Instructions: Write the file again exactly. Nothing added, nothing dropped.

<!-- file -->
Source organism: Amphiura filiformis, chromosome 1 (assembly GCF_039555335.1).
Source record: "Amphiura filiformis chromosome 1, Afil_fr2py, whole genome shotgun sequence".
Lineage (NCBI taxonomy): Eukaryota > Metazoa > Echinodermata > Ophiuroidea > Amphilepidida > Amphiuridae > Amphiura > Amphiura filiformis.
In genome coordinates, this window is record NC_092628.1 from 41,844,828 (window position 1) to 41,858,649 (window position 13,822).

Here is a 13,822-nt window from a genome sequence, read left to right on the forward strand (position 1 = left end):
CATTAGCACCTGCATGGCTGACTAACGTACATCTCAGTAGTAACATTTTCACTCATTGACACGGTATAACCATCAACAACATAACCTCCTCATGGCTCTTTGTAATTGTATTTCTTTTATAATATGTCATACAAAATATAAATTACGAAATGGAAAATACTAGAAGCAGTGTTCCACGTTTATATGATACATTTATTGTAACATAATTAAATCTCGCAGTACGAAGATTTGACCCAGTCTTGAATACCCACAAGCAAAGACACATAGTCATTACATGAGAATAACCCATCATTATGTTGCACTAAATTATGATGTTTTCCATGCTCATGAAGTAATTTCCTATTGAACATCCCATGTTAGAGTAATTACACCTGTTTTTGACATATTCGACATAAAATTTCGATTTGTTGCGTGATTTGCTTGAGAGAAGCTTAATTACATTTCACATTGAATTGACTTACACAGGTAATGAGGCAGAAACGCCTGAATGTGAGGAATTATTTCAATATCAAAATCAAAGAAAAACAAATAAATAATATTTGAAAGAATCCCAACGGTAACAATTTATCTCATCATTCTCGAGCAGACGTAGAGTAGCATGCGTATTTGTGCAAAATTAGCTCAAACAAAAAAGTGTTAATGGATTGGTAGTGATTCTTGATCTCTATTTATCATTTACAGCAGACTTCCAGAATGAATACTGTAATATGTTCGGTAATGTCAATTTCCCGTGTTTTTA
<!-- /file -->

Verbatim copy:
Source organism: Amphiura filiformis, chromosome 1 (assembly GCF_039555335.1).
Source record: "Amphiura filiformis chromosome 1, Afil_fr2py, whole genome shotgun sequence".
Lineage (NCBI taxonomy): Eukaryota > Metazoa > Echinodermata > Ophiuroidea > Amphilepidida > Amphiuridae > Amphiura > Amphiura filiformis.
In genome coordinates, this window is record NC_092628.1 from 41,844,828 (window position 1) to 41,858,649 (window position 13,822).

Here is a 13,822-nt window from a genome sequence, read left to right on the forward strand (position 1 = left end):
CATTAGCACCTGCATGGCTGACTAACGTACATCTCAGTAGTAACATTTTCACTCATTGACACGGTATAACCATCAACAACATAACCTCCTCATGGCTCTTTGTAATTGTATTTCTTTTATAATATGTCATACAAAATATAAATTACGAAATGGAAAATACTAGAAGCAGTGTTCCACGTTTATATGATACATTTATTGTAACATAATTAAATCTCGCAGTACGAAGATTTGACCCAGTCTTGAATACCCACAAGCAAAGACACATAGTCATTACATGAGAATAACCCATCATTATGTTGCACTAAATTATGATGTTTTCCATGCTCATGAAGTAATTTCCTATTGAACATCCCATGTTAGAGTAATTACACCTGTTTTTGACATATTCGACATAAAATTTCGATTTGTTGCGTGATTTGCTTGAGAGAAGCTTAATTACATTTCACATTGAATTGACTTACACAGGTAATGAGGCAGAAACGCCTGAATGTGAGGAATTATTTCAATATCAAAATCAAAGAAAAACAAATAAATAATATTTGAAAGAATCCCAACGGTAACAATTTATCTCATCATTCTCGAGCAGACGTAGAGTAGCATGCGTATTTGTGCAAAATTAGCTCAAACAAAAAAGTGTTAATGGATTGGTAGTGATTCTTGATCTCTATTTATCATTTACAGCAGACTTCCAGAATGAATACTGTAATATGTTCGGTAATGTCAATTTCCCGTGTTTTTA